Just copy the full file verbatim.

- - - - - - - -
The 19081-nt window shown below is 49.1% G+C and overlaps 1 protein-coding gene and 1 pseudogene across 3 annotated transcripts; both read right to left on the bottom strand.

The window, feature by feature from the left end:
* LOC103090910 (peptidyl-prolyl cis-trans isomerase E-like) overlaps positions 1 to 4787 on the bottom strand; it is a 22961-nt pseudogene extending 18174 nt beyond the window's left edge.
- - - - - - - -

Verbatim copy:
The 19081-nt window shown below is 49.1% G+C and overlaps 1 protein-coding gene and 1 pseudogene across 3 annotated transcripts; both read right to left on the bottom strand.

The window, feature by feature from the left end:
* LOC103090910 (peptidyl-prolyl cis-trans isomerase E-like) overlaps positions 1 to 4787 on the bottom strand; it is a 22961-nt pseudogene extending 18174 nt beyond the window's left edge.